Neither are General Authorities immune from challenges that can arise in their own families, with children or grandchildren, nieces and nephews. One of the great blessings of the Church is that we have leaders who experience the same burdens as the rest of us. They are not aloof.
Additionally, various Church bodies such as the Missionary and Priesthood departments constantly channel information to Church leaders through more formal channels such as the councils on which the apostles sit. Some Church entities such as Public Affairs and the Church’s Research and Information Division specifically seek out opinions from members.
An example: some years ago Public Affairs invited three groups of women, all active Latter-day Saints and including feminists, to come for several hours each to discuss concerns. I use the term “feminist” here not to imply political activism or campaigning, but simply as a term to describe those who want to further the interests of women in a variety of ways. The first two groups included single and married women, working mothers and stay-at home moms. Several in the groups had earned PhDs. The third group consisted mostly of members of stake Relief Society and Young Women’s presidencies, and we were particularly interested to learn if there were differences in perceptions between these groups.
In order to build an environment of trust, we do not disclose whom we meet with or what is discussed, although we do sometimes ask for permission to record the conversations so we don’t miss anything important. We find that this creates a safe place for transparent conversation. For several hours, a woman staffer facilitated the conversations, and I sat in and mostly listened for a major part of the time. I assure you that these women were not wallflowers. We learned a lot, and those findings have long since been shared with members of the Twelve individually and in appropriate council settings. Those kinds of conversations are continuing under similar guidelines to promote honest discussions.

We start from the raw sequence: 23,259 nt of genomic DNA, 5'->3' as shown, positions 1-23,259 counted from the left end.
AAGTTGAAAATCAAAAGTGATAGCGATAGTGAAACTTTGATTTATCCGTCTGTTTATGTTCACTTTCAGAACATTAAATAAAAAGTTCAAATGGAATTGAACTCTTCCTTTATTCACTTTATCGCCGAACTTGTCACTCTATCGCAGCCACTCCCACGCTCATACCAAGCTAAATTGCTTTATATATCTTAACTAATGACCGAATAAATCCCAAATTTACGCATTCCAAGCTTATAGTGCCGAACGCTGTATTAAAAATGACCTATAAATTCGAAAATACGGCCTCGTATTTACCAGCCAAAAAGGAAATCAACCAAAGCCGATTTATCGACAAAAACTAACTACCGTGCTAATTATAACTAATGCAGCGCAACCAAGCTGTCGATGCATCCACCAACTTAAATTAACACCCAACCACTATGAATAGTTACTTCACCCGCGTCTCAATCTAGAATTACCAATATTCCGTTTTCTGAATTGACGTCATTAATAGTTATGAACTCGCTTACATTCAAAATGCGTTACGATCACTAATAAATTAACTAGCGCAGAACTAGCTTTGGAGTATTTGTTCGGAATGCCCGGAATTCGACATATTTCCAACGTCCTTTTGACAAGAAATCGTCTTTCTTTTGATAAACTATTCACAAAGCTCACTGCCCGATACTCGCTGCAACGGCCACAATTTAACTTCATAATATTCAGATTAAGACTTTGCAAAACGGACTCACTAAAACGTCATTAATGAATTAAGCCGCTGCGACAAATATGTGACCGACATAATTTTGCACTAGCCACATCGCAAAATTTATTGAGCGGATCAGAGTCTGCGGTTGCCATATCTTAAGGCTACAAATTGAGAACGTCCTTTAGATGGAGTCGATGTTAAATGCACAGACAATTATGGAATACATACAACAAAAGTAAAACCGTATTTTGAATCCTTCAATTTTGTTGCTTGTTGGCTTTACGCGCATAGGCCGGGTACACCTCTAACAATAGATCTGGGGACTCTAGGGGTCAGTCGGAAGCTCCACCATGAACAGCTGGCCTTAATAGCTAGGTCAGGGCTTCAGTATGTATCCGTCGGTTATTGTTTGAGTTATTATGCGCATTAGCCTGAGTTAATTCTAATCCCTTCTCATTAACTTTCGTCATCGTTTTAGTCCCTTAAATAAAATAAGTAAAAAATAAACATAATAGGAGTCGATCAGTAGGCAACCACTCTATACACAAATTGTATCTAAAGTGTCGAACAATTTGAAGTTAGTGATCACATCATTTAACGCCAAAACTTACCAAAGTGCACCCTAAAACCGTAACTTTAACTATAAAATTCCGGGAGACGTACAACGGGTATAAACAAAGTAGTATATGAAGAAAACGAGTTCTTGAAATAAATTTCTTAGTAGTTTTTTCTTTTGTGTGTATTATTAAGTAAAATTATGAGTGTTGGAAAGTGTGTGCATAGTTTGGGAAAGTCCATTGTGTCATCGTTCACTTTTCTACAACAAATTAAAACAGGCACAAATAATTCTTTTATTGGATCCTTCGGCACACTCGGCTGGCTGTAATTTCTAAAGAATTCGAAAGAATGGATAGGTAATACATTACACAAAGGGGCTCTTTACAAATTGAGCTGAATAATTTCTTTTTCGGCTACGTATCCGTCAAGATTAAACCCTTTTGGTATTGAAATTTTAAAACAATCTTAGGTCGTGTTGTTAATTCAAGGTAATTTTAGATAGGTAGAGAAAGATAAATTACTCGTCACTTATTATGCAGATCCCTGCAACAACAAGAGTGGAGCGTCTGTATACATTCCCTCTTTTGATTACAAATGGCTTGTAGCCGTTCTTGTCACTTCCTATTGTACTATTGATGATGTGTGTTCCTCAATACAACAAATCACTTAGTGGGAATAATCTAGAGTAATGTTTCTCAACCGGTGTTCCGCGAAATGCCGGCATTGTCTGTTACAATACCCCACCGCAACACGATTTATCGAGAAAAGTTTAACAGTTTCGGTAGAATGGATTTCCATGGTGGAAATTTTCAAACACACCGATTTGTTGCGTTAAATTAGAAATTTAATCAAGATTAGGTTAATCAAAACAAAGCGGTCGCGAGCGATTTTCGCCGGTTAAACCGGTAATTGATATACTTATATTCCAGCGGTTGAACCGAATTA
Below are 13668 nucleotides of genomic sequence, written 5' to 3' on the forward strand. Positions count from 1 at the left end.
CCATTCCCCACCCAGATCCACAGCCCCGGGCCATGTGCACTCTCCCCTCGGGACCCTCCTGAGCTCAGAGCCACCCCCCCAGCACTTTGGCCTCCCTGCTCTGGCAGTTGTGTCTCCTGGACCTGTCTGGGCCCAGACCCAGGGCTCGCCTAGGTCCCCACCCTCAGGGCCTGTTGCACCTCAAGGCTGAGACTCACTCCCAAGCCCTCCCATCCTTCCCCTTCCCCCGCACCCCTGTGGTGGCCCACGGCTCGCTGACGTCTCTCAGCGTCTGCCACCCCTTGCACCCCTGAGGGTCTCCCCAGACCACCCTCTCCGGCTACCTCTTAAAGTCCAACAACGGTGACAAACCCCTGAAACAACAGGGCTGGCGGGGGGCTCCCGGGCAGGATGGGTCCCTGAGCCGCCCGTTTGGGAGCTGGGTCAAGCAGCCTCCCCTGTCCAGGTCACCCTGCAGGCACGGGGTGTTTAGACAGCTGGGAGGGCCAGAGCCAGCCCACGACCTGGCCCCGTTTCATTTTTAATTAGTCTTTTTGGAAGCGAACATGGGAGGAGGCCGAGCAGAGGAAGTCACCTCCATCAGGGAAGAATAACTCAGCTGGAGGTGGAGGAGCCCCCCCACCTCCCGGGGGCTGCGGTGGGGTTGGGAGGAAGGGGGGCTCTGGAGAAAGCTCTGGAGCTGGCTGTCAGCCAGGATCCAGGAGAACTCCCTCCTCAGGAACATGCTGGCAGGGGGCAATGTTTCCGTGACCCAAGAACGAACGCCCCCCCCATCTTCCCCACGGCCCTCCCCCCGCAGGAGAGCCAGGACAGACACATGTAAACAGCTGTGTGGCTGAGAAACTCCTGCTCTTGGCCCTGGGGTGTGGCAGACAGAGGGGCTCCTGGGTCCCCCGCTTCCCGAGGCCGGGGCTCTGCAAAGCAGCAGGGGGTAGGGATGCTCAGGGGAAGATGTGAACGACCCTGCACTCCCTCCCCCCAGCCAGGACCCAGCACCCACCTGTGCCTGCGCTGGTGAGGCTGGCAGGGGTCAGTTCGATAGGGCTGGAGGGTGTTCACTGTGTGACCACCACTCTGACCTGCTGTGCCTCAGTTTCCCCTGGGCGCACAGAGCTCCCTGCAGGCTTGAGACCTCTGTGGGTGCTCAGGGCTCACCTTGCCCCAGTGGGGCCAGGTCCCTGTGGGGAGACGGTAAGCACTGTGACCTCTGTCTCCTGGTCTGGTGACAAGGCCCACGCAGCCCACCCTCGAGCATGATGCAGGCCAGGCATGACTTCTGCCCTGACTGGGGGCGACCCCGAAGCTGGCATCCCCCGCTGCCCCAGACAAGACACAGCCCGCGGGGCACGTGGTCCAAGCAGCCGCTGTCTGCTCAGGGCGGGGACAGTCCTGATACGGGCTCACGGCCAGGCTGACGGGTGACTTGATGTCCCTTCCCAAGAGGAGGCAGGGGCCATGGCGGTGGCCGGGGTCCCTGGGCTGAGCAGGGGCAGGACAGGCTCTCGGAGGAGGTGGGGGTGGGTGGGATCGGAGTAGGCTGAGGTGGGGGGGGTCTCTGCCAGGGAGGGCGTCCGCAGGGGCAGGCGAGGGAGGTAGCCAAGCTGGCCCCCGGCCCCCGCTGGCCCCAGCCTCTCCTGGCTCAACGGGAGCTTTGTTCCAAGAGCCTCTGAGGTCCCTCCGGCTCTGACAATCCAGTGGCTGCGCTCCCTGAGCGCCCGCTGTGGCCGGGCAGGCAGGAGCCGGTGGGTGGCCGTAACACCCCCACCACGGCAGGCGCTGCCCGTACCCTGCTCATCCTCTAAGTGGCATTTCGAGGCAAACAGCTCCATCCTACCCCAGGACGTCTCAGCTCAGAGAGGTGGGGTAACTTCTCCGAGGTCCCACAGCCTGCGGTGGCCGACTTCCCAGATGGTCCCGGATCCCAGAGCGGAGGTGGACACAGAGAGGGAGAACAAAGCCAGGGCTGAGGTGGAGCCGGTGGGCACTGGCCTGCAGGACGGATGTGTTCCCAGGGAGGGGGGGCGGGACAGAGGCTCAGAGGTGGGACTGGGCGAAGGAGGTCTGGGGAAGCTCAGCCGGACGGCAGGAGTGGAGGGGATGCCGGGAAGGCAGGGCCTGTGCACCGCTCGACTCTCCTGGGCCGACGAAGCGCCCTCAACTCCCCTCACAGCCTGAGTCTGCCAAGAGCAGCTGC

Criticism 2: There is nowhere for women who don’t feel safe in their wards to have a conversation about some of their negative experiences that isn’t seen as subversive.
This is a serious question and I think is the kind of discussion that the Brethren welcome as they seek to understand the concerns of the members. My advice is to be patient, and trust in those whom we sustain as apostles and prophets and the revelatory process.
As we have said, most bishops, stake presidents and local leaders do a remarkable job. Sometimes, men and women in wards take offense when counsel is given. And, yes, sometimes we don’t handle things well.
First, local leaders should always be given a chance to listen. If approached prayerfully and sincerely, most will.
Second, every member, whether man or woman, should initiate such an interview with a willingness to take counsel as well as deliver a message.
Third, every ward also has a Relief Society presidency. While matters of personal worthiness must remain a matter between the member and the bishop who is a “common judge,” other matters of personal concern to a woman can be voiced privately to faithful Relief Society Presidency members and other local leaders. Without becoming an advocate, such a confidante could not only offer counsel but could be invited to accompany a sister to see a bishop or a stake president in some circumstances.
Criticism 3: By not engaging with the more extreme groups, the Church – and Public Affairs in particular – is not acting as Christ would.
First, it’s important to understand that the Public Affairs Department of the Church does not freelance. For Public Affairs to initiate or take a position inconsistent with the views of those who preside over the Church is simply unthinkable, as anyone who has ever worked for the Church will attest.
As managing director of the Public Affairs Department, I work under the direct supervision of two members of the Twelve apostles, two members of the Presidency of the Seventy and the Presiding Bishop, and alongside a remarkable and devoted staff of men and women.
This group of senior General Authorities often refers matters of particular importance to other councils of men and women leaders, to the full Quorum of the Twelve Apostles and to the First Presidency for further discussion or decision.